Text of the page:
One of the more surprising sights on the show floor was that of Blizzard's World of Warcraft. Being an indefinite period of time before release, it was not expected to be shown so early in development.
Despite the early showing, however, World of Warcraft was very impressive. While many of the advanced features are yet to be put in place, the graphical engine and interface had a very polished look and feel. While it is likely that the visual aspects will undergo much improvement over the development process, their current state matches or exceeds the quality of most MMORPGs on the market at the moment. Lighting and spell effects are a flash of pyrotechnics, and character models are detailed and well animated. One of the stand-out features of the demo is the inclusion of a full weapon-animation system, allowing for one of the characters to wield a flaming sword--which left behind a trail of fire as the character moved around. The environments, while slightly sparse, are nicely detailed and day/night transitions were carried out smoothly.
Blizzard representatives stressed that a key focus of the design is intended to allow unprecedented ease of use. Controls in the demo were very straightforward, with a simple keyboard/mouse control scheme. Holding down the right mouse button allowed one to rotate the camera, while the mousewheel could be used to zoom in/out at the same time. All battle options were displayed on-screen in easy to interpret icons, while also being mapped to the number pad for mouse-free operation if desired.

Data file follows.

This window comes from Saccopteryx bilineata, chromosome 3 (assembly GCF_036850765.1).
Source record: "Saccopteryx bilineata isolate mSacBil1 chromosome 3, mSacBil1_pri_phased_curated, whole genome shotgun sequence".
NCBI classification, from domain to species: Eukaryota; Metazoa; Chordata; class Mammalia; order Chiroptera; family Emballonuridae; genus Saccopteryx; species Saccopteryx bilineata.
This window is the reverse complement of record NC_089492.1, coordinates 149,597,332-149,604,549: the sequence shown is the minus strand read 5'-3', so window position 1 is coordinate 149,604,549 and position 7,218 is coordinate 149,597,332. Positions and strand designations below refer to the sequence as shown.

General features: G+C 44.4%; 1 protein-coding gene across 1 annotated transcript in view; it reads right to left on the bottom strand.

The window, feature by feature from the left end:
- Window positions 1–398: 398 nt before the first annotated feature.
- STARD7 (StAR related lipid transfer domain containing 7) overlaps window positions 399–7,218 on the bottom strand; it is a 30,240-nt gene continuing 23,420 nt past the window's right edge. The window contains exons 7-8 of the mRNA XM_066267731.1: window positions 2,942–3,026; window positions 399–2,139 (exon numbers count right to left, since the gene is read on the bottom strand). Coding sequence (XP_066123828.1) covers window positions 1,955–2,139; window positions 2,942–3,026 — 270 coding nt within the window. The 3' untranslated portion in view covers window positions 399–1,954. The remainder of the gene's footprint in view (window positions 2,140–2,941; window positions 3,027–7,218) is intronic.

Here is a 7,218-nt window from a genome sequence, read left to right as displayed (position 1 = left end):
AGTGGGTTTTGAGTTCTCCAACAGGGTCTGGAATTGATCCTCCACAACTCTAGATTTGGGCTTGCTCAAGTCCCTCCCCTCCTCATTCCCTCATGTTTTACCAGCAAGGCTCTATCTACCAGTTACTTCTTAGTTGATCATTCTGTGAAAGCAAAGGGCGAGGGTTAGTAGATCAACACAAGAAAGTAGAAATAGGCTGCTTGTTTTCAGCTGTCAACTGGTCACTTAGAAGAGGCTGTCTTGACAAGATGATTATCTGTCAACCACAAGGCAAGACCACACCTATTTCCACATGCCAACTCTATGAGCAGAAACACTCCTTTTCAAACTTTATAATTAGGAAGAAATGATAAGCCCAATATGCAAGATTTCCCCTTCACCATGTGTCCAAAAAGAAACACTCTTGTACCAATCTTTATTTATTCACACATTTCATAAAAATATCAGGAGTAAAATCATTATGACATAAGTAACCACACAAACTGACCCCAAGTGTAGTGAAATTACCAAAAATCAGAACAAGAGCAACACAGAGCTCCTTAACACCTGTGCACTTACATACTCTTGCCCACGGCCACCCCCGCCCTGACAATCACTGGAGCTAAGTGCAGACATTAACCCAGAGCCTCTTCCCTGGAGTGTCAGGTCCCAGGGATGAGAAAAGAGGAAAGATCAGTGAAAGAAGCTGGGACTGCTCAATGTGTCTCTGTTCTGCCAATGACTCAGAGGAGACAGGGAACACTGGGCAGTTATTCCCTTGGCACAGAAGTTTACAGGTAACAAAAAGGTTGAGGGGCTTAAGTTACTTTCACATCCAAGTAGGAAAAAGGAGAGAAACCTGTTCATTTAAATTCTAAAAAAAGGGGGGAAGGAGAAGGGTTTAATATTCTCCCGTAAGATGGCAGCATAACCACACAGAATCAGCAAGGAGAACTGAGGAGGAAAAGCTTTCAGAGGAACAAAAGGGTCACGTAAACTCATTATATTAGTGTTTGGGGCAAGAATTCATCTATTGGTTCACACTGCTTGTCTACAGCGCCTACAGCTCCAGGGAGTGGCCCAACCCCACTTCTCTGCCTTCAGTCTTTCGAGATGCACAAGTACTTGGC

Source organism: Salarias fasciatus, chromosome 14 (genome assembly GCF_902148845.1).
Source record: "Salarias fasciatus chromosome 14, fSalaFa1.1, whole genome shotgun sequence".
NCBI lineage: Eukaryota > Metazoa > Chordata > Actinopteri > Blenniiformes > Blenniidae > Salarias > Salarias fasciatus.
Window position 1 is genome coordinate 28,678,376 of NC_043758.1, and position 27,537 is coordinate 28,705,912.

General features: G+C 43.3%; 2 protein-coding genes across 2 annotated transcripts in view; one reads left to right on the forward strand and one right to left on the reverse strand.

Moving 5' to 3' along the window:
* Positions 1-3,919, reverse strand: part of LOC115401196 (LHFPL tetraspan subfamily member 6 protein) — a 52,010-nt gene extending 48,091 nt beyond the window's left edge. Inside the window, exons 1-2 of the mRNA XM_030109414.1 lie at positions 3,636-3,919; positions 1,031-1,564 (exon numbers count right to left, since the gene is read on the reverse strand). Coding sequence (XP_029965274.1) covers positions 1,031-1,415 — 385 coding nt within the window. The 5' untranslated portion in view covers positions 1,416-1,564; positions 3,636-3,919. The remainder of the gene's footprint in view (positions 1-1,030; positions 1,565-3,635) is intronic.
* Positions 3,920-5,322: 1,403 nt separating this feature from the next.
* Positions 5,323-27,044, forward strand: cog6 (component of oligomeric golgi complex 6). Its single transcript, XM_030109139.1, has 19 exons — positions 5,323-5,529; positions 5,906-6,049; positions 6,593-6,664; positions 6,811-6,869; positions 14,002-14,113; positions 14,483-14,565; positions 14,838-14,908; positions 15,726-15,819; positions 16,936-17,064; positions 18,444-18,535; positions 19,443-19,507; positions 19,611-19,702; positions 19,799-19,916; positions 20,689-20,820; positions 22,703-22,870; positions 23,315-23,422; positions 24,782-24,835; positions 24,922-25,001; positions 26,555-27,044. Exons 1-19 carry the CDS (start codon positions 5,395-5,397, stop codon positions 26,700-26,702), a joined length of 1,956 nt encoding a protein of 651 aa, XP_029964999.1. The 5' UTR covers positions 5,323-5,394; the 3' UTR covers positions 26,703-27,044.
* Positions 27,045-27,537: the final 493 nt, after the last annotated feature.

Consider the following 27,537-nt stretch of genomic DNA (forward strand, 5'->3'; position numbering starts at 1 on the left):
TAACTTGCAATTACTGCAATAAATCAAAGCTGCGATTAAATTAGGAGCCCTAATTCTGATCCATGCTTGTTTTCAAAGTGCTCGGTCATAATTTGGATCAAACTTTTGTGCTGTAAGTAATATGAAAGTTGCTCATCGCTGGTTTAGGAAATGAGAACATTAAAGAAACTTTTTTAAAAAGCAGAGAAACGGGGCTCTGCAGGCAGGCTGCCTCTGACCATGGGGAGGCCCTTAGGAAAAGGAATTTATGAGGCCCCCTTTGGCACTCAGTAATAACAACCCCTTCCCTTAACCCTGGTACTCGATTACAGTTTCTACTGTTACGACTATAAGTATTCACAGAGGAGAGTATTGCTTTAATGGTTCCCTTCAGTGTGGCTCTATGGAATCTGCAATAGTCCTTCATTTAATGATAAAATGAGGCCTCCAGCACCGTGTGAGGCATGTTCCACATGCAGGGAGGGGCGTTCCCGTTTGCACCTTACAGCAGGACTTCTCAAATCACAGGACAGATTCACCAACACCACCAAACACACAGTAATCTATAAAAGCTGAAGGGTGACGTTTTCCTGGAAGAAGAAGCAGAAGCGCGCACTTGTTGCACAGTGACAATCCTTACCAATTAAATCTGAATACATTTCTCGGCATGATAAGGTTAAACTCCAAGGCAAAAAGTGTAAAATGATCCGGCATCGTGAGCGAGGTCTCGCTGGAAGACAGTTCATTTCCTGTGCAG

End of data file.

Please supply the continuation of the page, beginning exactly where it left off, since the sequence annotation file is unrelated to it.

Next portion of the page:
While no official teaming options were available in the version played, Blizzard made clear that team play would be heavily emphasized in the final version of the game. Most enemies placed on the land were in groups, so tackling them with multiple players made things considerably easier.
With the network code, interface, and graphics engine in tact, World of Warcraft seems to be pretty far down the development path. Blizzard representatives declined to offer any sort of release date, however, saying that it was too early to tell at this point.
To go along with these impressions, we have prepared 14 new screens and 10 pieces of artwork for you to take a look at.